Motorcycle-specific pants are evolving as technology advances, benefiting riders looking for pants that protect, fit, last, and look good off the bike. Lithuanian clothing manufacturer Pando Moto might not be on your radar, but it should. My wife Jean and I have been wearing Pando jeans exclusively for nearly a year and close to 25,000 miles.
Made in Europe of heavy-duty 13-ounce denim with Coolmax and Cordura fabric for wicking away moisture and allowing stretch on the bike, the men’s Karl Black and women’s Rosie Black jeans both have a Kevlar interlock knit lining and include SAS-TEC or Knox knee armor that’s easily removable from external pockets. Coolmax fibers are not round but are slightly oblong in cross-section with grooves running lengthwise along the threads. The series of closely spaced channels creates capillary action that wicks moisture through the core and out to a wider area on the surface of the fabric which increases evaporation. This is good on hot summer days on the bike for hours under the sun.
Accordion stretch panels at the knees and at the back help contour the pants to several body shapes, but everyone’s body is different, so we both need to wear a belt to keep crack attack from scaring small children and animals. The legs are a tapered slim fit, so the pants don’t catch air and billow. We’ve both worn other standard Kevlar-woven denim riding jeans and found them to be either too rigid or binding at the knee. This was made worse by subpar knee protection that sat too low to protect and pinched when sitting. Pando pants can be worn daily on and off the bike and never feel too confining.
Jean wishes the pants came up a bit higher in the back and had knee pad adjustability. In hindsight she should have opted for the longer leg version.
Temperature range: 9/10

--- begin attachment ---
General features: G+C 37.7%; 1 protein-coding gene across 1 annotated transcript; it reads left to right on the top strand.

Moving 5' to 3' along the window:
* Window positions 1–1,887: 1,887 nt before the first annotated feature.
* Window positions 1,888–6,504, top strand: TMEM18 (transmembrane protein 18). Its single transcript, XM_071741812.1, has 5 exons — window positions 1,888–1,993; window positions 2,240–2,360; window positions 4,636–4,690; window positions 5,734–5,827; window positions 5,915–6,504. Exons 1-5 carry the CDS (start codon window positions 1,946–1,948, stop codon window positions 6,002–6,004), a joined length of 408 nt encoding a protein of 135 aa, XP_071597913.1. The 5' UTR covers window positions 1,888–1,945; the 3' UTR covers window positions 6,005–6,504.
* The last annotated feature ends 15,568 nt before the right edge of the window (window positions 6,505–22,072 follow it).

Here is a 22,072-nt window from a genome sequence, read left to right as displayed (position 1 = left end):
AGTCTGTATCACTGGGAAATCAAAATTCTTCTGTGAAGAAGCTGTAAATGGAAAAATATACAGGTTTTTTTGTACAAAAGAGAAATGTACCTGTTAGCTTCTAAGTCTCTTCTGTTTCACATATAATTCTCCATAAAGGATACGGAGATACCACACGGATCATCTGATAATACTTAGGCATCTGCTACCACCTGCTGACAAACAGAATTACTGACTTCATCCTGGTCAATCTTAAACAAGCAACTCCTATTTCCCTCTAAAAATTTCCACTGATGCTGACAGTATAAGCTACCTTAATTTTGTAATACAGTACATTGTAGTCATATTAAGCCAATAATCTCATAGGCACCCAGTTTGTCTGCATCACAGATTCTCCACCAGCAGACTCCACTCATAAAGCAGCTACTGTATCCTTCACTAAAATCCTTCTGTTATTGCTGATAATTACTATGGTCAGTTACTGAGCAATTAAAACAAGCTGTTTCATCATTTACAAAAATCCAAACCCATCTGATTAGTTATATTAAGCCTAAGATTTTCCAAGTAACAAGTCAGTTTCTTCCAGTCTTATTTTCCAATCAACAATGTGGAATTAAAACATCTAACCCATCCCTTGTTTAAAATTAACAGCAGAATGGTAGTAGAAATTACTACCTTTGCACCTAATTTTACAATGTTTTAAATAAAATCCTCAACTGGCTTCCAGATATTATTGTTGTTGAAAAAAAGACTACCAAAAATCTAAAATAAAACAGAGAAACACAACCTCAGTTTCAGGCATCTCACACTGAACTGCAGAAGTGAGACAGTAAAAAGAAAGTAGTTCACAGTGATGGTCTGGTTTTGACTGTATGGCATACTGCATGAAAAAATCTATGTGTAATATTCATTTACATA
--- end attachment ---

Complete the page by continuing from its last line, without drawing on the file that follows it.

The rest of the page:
The Pando jeans accommodate long underwear for really cold rides, which is more important for Jean as my passenger than for me most of the time. We’ve shared epic days as low as 32 degrees riding to Sacramento in Central California in early December and as high as 115 riding from Flagstaff, Arizona, to Barstow, California, on our cross-country trip in early June.
Pando has found the right balance of tech and sensibility with its Cordura jeans, which look almost brand new after 25,000 miles and several dozen washings (flipped inside out, in cold water, with liquid detergent, and air dried).
Neither of us has crashed or fallen, so thankfully we have nothing to report.
Based on the motorcycle riding jeans available, Pando Moto’s pricing—especially for European-made product—is at or below the competition. The Karl Black pant retails for $212, and the Rosie Black retails for $174. Shipping is free for orders above $240, or $30 below.
Has Pando Moto made the best riding jeans ever? At this point in our riding careers the answer is yes. Riding pants that fit well and hold up to miles of abuse in all kinds of weather are hard to find. Don’t worry about ordering sight unseen in the e-commerce age; we both chose sizes based on our most comfortable non-riding jeans and are pleased with the fit. pandomoto.com